While the college is largely tax-exempt, it currently pays about $43,000 in property taxes and has estimated that number will grow to $134,000 by 2018-2019 with some of the investments downtown.

Thomas College in Waterville. Staff photo by Rachel Ohm

MacKenzie Riley, a spokeswoman for Thomas College, also declined to comment Monday.

Andre said the goal of the request is to bring Waterville’s tax rate on par with the tax rate of surrounding areas such as Winslow, which has a tax rate of $17.94, and Oakland, which has a tax rate of $16.40.

“The improvements downtown are not translating to improvements in the whole city,” Andre said. “We need to get the whole city up and running because Waterville is a great place to live and if we can get the tax rate competitive, we would have people from all over the state and country wanting to move here because of the wonderful things Colby is doing downtown.”

Andre’s opponent in the House District 110 race, incumbent Colleen Madigan, a Democrat, said she thinks there are more sustainable ways to help Waterville’s tax situation than approaching Colby and Thomas for funds. House District 110 includes part of Waterville and part of Oakland.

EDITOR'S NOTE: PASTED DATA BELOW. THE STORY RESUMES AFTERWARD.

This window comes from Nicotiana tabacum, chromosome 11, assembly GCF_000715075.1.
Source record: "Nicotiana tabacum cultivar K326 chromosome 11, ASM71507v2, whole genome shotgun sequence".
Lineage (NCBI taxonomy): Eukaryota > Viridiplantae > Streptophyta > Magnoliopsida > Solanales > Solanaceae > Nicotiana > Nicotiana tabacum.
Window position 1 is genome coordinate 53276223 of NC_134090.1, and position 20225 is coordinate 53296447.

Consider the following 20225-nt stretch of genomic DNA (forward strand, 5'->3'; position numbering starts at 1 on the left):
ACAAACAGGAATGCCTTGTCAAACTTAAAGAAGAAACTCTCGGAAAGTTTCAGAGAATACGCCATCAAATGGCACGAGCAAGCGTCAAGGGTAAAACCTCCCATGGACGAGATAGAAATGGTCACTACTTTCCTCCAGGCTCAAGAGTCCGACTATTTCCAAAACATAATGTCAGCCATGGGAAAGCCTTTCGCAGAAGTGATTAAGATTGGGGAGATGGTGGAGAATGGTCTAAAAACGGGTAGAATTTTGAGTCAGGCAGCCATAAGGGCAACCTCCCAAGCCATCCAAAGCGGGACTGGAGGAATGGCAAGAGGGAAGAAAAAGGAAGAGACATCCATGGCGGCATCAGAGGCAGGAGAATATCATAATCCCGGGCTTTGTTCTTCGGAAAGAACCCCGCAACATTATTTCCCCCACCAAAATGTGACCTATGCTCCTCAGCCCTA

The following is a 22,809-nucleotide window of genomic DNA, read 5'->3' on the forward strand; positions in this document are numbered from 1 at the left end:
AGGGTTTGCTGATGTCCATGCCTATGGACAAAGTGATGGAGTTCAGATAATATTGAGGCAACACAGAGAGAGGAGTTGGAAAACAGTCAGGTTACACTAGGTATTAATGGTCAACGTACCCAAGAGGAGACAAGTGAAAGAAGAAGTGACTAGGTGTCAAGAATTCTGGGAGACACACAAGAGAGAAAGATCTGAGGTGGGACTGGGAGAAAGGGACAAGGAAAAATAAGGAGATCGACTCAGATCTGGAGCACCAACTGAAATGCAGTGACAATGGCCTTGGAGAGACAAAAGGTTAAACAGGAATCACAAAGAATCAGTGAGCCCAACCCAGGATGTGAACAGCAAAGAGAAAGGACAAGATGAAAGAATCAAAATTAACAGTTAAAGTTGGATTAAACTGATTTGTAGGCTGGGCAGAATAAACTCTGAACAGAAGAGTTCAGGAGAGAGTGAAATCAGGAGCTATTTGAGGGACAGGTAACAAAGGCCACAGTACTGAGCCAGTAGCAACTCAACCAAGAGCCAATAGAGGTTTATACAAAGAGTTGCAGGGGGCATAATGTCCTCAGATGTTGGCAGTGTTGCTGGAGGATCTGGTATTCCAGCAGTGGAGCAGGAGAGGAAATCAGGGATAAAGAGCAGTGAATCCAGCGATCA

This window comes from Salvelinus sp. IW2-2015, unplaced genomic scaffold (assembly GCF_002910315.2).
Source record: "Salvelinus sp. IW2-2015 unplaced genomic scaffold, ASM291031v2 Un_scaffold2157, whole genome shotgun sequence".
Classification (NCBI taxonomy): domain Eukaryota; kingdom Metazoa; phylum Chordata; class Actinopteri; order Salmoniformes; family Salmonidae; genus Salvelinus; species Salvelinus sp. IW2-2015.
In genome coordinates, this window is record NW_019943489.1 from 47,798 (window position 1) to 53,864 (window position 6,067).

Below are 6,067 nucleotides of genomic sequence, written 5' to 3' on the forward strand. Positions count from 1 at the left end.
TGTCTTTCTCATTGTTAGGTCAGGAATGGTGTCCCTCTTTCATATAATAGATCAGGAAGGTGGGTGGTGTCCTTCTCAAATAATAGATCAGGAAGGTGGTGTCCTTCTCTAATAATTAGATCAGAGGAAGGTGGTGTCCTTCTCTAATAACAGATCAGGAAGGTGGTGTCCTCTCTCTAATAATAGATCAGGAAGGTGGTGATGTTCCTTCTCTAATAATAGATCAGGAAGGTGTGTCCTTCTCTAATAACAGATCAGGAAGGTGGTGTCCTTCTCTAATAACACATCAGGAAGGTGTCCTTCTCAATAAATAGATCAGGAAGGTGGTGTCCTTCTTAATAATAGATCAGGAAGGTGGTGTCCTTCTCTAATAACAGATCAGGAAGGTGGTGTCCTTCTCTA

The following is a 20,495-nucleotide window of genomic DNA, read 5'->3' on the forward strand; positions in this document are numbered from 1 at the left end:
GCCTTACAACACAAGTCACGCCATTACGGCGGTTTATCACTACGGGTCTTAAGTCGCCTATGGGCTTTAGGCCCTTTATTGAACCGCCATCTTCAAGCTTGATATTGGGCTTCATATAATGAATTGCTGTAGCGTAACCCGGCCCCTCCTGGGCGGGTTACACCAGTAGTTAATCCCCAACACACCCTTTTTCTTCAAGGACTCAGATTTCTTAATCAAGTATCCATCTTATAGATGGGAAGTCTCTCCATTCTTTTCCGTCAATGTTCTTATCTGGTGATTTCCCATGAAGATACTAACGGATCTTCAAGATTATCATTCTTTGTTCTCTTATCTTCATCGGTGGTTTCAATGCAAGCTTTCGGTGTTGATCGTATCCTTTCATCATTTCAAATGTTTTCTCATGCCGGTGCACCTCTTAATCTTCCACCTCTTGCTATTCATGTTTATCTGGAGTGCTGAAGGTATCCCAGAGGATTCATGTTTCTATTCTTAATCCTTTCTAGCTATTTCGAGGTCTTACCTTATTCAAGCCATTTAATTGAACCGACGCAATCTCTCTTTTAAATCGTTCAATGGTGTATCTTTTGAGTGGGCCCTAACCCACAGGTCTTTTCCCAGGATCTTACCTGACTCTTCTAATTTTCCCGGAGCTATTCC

“The council does a lot of work on the budget, and I think my role as a state representative is to do what I can to make their job easier by working in Augusta on things like reducing health care costs, improving educational funding, things like that,” Madigan said. “That’s the role of a state rep.”

Madigan said she has been an advocate for restoring revenue sharing, which she said could make a big difference in Waterville’s budget and other things like property tax credits and educational funding that could help lower the tax rate.

“I spend a lot of time in Augusta explaining to people we’re only 13 square miles and about one-third of our property is off the tax roles, so a lack of revenue sharing is hurting us more than other towns proportionally,” she said. “I think there needs to be a more sustainable solution than asking two educational institutions in town to lower our property taxes for five years. What happens in year six?”

Councilor Sydney Mayhew, R-Ward 4, said he is not opposed to Andre’s idea but he has heard other councilors say they are concerned it could be divisive.

“I don’t see anything wrong with a petition showing the real sentiment in Waterville — that the tax rate is one of the highest in the state of Maine and there’s no remedy or concrete plan moving forward,” Mayhew said. “Everyone hopes with a new governor coming in we will have more revenue sharing, but right now there’s no prospect of that happening. Simply asking Colby to make a contribution to the tax rate, or Thomas, or other nonprofits, I don’t see anything wrong with it.”

Mayhew said he is a big supporter of the downtown revitalization efforts by Colby and some councilors have expressed the idea they don’t want to “bite off the hand that feeds us.”

“I think that notion is completely false,” Mayhew said. “I think the city has to humble itself, especially now where we had an eight percent tax hike, which is significant. We need all the help we can get.”

Rachel Ohm — 612-2368

[email protected]

Twitter: @rachel_ohm